“A 68km stretch is being developed to connect the Lava-Loleygaon-Rishyap route,” said Deb. “This is jointly being done by the state tourism and forest departments. We also have drawn up an ambitious plan to bring connectivity to Ringsey. Now there is no Bengal-to-Bengal route to this place and one has to take a detour via Sikkim. As a result, developing the road stretch is our priority. We are also developing a small but beautiful mountain hamlet called Chitre, which now falls in Kalimpong district.”

The chief minister also announced the state’s intent to create another tourist lodge at Deolo. This is bound to have its own political ramifications. The present lodge, spread over a huge expanse of land, is administrated by the Gorkhaland Territorial Administration (GTA). This creates problems in booking; tariffs are also very high. Deb said: “This is being built over 13 acres of land, just above the Kalimpong Science City. We hope to complete it within two-three months.”

The state tourism department, under the aegis of the West Bengal Tourism Development Corporation, has already been developing the Morgan House and Tashiding Tourist Lodges, scaling up their occupancy capacities.

Chhetri, however, has a word of caution. “This [the tourism push] can’t be done simply by building resorts and hotels,” he says. “They’ve got to build infrastructure. Only then will private entities invest in the superstructure. Look at what they have done to Darjeeling.”

The chief minister, however, has indicated that she was looking beyond the usual tourism-centric growth. “I want Kalimpong to grow into an education hub. Since time immemorial, schools and colleges here have been cited for their quality of education. I want Kalimpong to reclaim its lost glory,” she said. She also indicated that an IT hub could be set up in Kalimpong. “The state welcomes such investment and we will extend all help to them,” she said. Banerjee also announced the setting up of a permanent exhibition hall to showcase indigenous folk art. Separate horticulture and floriculture hubs are also being set up. The state is also thinking about declaring parts of Kalimpong as “organic” zones.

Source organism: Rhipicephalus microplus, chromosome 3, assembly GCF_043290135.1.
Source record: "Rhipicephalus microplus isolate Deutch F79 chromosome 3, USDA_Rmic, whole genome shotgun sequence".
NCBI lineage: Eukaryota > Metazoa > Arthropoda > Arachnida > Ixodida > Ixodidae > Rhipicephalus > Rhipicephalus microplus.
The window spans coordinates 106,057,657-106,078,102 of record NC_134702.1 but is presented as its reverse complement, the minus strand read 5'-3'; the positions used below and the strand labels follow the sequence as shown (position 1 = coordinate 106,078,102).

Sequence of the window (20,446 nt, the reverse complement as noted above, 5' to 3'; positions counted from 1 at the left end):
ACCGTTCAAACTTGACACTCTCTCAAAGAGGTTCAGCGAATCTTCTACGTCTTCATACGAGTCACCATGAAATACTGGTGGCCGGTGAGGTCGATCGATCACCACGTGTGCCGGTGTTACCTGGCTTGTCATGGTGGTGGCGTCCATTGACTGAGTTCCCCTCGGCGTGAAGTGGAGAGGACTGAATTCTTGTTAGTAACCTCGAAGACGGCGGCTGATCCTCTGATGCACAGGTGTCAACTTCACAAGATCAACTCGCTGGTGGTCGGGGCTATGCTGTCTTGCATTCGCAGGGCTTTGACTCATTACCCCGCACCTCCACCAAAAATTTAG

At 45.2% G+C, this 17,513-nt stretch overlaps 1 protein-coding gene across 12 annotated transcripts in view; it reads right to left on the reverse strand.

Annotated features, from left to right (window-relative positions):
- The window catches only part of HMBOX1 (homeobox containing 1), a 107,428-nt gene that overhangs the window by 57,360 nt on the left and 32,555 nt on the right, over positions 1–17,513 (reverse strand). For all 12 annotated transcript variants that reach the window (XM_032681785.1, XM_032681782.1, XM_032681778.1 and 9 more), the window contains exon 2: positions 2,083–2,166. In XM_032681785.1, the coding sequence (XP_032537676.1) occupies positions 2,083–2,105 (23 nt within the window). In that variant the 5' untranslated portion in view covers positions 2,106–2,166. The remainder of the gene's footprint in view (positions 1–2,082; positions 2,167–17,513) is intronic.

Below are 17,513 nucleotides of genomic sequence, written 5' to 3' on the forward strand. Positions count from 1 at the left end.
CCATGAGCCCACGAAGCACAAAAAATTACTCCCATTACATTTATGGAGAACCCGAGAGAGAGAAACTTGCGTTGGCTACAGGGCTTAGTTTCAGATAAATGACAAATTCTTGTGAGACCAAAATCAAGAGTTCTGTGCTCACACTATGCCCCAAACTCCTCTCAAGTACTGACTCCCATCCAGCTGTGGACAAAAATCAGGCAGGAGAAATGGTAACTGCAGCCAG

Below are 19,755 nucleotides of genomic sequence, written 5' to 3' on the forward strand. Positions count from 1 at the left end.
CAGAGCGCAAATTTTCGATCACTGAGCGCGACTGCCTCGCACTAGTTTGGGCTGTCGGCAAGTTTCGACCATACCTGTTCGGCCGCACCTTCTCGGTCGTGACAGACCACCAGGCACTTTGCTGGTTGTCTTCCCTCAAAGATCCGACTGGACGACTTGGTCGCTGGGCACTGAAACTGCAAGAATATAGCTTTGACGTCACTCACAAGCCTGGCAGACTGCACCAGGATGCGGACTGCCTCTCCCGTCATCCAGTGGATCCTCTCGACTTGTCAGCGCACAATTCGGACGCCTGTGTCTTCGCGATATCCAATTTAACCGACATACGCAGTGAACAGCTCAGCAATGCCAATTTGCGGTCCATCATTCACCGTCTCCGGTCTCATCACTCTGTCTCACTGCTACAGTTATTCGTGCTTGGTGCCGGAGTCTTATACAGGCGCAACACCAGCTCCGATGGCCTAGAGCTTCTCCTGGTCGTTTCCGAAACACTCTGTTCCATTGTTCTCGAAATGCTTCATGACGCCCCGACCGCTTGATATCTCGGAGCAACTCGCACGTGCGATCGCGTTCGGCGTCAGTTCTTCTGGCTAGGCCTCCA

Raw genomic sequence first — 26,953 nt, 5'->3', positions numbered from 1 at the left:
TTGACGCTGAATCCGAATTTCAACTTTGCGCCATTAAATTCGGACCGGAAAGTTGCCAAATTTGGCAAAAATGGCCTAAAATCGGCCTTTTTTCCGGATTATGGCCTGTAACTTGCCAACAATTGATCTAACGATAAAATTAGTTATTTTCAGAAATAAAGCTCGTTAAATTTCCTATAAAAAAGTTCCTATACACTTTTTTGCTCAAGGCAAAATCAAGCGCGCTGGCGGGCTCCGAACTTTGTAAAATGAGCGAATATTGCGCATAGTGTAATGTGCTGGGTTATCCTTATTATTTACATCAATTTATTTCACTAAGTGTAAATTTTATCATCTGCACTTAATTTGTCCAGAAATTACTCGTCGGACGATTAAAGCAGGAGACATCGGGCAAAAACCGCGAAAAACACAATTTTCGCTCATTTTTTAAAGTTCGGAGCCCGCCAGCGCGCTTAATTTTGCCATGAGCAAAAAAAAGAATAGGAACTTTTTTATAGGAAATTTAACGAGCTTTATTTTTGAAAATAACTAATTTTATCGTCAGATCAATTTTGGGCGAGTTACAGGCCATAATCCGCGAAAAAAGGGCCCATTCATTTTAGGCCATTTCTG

Deb said the education-hub is near-ready. “Once finished, this is bound to draw private investors and reputable educational institutes to set up medical and engineering colleges,” he said.

The question doing the rounds is whether politics will again play spoilsport. With the chief minister already hinting at the long-overdue elections in the Hills, it will lead to an inevitable face-off between her party and the Gorkha Janamukti Morcha. The formation of Kalimpong district can lead to overlapping administrative roles between the GTA — which has 13 sansads in Kalimpong — and the newly created district administration. For example, GTA has a tourism department and an education department of its own.
Banerjee, however, is optimistic. She believes people will negate the politics of strife and shutdowns. “The GTA has power. The municipalities have it too. I do not have a single elected representative. But I felt I need to provide some extra support. Hence, the formation of 15 development boards. They are working to develop housing, water streams and drinking water. I may not have any (elected) representative but people showered me with love. It was heartfelt. It is your spirit and affection that makes me hopeful,” she said.

“When I started coming to Darjeeling [after 2011], I knew I had to develop Darjeeling. But Darjeeling’s development hemmed around it only and other places like Kalimpong, Kurseong and Mirik remained neglected — Kalimpong, being the biggest and most far-flung. I believe now it is the time for Kalimpong to realise its potential,” she said.